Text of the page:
Khumo Sebambo, “Hybrids and Transformations ‘Contemporary Female Identities in the Global South’ at JCAF,” Artthrob, 5 October 2020, 43, accessed 21 January 2021, https://artthrob.co.za/2020/10/05/hybrids-and-transformations-contemporary-female-identities-in-the-global-south-at-jcaf/.
 Mary Corrigall, “How the Joburg Contemporary Art Foundation promotes ‘slow’ looking,” Mail & Guardian, 27 November 2020, accessed 21 January 2021, https://mg.co.za/friday/2020-11-27-how-the-joburg-contemporary-art-foundation-promotes-slow-looking/.
 Tymon Smith, “JCAF's debut exhibit is an intriguing exploration of female representation,” Sunday Times Lifestyle: Art, 27 September 2020, accessed 19 January 2021, https://www.timeslive.co.za/sunday-times/lifestyle/2020-09-27-jcafs-debut-exhibit-is-an-intriguing-exploration-of-female-representation/.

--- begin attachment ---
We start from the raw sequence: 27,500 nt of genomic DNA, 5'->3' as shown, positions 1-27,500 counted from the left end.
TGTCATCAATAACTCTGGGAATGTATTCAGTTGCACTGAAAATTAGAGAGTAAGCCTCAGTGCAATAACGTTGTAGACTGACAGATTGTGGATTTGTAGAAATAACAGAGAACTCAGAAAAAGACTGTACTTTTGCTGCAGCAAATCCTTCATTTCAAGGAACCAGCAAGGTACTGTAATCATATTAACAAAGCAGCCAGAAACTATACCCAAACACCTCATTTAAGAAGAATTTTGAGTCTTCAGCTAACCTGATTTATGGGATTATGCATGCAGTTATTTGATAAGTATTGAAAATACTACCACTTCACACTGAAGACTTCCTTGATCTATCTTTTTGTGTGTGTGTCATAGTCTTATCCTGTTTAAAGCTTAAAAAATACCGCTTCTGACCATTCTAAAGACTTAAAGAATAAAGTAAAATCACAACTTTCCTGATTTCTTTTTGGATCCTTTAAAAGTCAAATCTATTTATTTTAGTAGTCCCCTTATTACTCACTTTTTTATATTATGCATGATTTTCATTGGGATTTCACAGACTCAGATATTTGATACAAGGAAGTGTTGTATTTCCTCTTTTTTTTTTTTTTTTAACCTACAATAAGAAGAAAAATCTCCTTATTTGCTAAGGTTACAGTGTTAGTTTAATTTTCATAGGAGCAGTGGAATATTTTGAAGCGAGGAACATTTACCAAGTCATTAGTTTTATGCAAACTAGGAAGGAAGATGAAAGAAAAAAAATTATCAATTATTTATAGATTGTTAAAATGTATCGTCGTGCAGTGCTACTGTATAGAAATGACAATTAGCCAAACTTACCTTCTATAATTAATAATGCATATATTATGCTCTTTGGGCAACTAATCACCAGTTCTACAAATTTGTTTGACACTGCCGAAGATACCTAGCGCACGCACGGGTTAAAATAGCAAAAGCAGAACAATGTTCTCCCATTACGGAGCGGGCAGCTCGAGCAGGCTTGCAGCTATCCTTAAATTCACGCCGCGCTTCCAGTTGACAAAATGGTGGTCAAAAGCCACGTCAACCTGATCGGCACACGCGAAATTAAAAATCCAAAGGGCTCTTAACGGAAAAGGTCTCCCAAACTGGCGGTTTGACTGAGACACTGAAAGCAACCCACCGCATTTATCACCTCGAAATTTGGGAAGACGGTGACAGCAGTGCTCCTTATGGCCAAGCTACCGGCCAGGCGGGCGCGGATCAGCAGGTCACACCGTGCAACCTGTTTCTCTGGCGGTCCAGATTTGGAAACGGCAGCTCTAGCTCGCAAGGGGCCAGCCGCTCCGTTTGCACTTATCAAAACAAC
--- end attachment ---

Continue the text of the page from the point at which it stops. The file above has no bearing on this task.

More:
Thembinkosi Goniwe, “From my Sketch Pad: Notes of a Black South African Artist,” in Coexistence: Contemporary Cultural Production in South Africa, eds. Pamella Allers, Marilyn Martin and Zola Mtshiza (Waltham: Brandeis University, 2003), 39.